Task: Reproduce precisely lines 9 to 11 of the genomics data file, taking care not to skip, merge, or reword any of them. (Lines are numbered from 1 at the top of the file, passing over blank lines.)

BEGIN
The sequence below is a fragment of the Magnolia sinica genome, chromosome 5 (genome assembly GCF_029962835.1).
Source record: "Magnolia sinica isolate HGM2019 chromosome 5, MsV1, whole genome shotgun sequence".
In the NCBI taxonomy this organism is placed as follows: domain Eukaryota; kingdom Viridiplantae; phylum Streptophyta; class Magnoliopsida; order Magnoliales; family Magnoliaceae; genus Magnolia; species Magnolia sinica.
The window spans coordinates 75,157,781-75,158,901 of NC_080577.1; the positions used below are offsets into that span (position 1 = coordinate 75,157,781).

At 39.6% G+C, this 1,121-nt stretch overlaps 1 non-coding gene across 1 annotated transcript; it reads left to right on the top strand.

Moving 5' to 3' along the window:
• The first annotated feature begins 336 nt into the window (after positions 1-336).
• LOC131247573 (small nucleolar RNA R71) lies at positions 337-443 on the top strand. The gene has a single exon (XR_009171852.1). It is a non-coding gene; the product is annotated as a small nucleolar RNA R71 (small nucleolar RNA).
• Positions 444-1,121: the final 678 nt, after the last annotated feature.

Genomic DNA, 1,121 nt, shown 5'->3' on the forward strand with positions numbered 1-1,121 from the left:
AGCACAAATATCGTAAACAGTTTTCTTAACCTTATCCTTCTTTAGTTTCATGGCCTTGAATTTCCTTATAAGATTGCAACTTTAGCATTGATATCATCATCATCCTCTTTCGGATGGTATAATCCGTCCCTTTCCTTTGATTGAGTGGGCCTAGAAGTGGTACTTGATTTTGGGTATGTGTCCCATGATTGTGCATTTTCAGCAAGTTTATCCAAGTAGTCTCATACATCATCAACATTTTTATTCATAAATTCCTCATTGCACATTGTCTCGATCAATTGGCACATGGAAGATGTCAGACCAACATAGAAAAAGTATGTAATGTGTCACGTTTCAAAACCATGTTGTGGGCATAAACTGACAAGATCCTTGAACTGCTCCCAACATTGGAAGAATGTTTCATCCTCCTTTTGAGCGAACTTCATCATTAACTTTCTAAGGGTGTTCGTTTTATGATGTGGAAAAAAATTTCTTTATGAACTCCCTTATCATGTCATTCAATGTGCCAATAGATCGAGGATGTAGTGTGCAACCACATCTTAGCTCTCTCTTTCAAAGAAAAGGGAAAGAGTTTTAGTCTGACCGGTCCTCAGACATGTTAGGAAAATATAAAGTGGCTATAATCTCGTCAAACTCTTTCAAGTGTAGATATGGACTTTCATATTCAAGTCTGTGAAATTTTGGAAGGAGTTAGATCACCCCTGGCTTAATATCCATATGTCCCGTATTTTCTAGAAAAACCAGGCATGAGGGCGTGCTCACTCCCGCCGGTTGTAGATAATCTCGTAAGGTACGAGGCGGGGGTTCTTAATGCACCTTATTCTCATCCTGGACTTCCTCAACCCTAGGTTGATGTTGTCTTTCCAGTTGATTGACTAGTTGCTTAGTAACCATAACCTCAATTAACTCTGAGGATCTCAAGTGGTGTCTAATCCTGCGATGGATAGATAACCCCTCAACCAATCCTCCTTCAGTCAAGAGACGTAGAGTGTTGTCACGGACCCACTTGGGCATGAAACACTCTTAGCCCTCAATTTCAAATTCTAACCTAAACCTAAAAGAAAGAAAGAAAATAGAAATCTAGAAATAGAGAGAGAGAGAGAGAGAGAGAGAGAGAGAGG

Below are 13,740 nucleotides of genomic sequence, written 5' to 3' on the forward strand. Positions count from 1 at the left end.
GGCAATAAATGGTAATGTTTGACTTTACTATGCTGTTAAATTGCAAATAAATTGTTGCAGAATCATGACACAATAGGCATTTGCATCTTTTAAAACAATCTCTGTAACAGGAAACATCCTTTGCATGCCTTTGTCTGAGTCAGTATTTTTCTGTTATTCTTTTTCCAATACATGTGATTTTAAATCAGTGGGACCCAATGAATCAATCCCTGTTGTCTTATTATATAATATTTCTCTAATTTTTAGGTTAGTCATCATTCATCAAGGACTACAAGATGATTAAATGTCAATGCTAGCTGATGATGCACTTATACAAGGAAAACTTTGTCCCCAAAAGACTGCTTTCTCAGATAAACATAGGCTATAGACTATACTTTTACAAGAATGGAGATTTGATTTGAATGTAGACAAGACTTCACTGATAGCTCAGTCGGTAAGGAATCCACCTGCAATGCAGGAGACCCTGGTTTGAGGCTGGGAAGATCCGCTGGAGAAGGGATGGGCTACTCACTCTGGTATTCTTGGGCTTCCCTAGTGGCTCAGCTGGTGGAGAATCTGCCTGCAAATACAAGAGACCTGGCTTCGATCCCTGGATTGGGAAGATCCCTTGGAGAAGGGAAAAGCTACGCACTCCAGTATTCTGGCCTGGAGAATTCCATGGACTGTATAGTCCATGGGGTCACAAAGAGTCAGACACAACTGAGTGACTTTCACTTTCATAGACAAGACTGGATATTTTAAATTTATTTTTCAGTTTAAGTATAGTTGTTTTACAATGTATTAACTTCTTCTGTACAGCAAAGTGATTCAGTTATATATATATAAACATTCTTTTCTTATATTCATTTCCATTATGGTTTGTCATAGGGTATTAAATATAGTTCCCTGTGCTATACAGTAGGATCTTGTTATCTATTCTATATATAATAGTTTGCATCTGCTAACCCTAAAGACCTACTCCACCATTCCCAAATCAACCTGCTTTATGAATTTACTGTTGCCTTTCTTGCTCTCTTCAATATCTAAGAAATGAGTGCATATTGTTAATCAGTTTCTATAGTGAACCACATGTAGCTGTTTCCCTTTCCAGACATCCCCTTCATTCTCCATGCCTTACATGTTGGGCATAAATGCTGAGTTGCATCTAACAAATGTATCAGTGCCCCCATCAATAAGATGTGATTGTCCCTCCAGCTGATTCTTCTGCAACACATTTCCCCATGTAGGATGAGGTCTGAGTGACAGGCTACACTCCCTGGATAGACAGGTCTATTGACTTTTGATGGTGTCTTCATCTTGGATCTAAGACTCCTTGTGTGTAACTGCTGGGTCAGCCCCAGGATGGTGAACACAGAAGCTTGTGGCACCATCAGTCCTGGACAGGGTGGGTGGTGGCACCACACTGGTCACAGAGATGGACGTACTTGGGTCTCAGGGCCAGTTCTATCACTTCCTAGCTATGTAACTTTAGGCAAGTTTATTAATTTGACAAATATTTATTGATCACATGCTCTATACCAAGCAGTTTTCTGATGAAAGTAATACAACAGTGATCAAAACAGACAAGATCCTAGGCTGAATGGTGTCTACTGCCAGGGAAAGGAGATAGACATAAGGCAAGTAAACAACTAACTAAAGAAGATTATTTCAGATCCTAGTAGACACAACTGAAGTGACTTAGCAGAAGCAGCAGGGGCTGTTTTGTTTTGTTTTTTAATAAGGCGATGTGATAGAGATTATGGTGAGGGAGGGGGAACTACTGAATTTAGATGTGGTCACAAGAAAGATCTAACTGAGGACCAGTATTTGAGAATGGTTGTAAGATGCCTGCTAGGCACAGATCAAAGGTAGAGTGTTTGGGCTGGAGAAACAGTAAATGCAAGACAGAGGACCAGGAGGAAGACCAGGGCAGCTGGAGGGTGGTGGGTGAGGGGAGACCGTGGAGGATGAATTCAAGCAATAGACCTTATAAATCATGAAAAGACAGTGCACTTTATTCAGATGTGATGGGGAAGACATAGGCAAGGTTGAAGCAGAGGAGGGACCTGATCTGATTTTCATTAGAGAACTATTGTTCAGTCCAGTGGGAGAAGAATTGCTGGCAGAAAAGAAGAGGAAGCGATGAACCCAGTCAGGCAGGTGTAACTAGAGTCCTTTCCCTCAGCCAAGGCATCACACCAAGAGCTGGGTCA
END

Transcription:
• Positions 444-1,121: the final 678 nt, after the last annotated feature.

Genomic DNA, 1,121 nt, shown 5'->3' on the forward strand with positions numbered 1-1,121 from the left:
AGCACAAATATCGTAAACAGTTTTCTTAACCTTATCCTTCTTTAGTTTCATGGCCTTGAATTTCCTTATAAGATTGCAACTTTAGCATTGATATCATCATCATCCTCTTTCGGATGGTATAATCCGTCCCTTTCCTTTGATTGAGTGGGCCTAGAAGTGGTACTTGATTTTGGGTATGTGTCCCATGATTGTGCATTTTCAGCAAGTTTATCCAAGTAGTCTCATACATCATCAACATTTTTATTCATAAATTCCTCATTGCACATTGTCTCGATCAATTGGCACATGGAAGATGTCAGACCAACATAGAAAAAGTATGTAATGTGTCACGTTTCAAAACCATGTTGTGGGCATAAACTGACAAGATCCTTGAACTGCTCCCAACATTGGAAGAATGTTTCATCCTCCTTTTGAGCGAACTTCATCATTAACTTTCTAAGGGTGTTCGTTTTATGATGTGGAAAAAAATTTCTTTATGAACTCCCTTATCATGTCATTCAATGTGCCAATAGATCGAGGATGTAGTGTGCAACCACATCTTAGCTCTCTCTTTCAAAGAAAAGGGAAAGAGTTTTAGTCTGACCGGTCCTCAGACATGTTAGGAAAATATAAAGTGGCTATAATCTCGTCAAACTCTTTCAAGTGTAGATATGGACTTTCATATTCAAGTCTGTGAAATTTTGGAAGGAGTTAGATCACCCCTGGCTTAATATCCATATGTCCCGTATTTTCTAGAAAAACCAGGCATGAGGGCGTGCTCACTCCCGCCGGTTGTAGATAATCTCGTAAGGTACGAGGCGGGGGTTCTTAATGCACCTTATTCTCATCCTGGACTTCCTCAACCCTAGGTTGATGTTGTCTTTCCAGTTGATTGACTAGTTGCTTAGTAACCATAACCTCAATTAACTCTGAGGATCTCAAGTGGTGTCTAATCCTGCGATGGATAGATAACCCCTCAACCAATCCTCCTTCAGTCAAGAGACGTAGAGTGTTGTCACGGACCCACTTGGGCATGAAACACTCTTAGCCCTCAATTTCAAATTCTAACCTAAACCTAAAAGAAAGAAAGAAAATAGAAATCTAGAAATAGAGAGAGAGAGAGAGAGAGAGAGAGAGAGAGG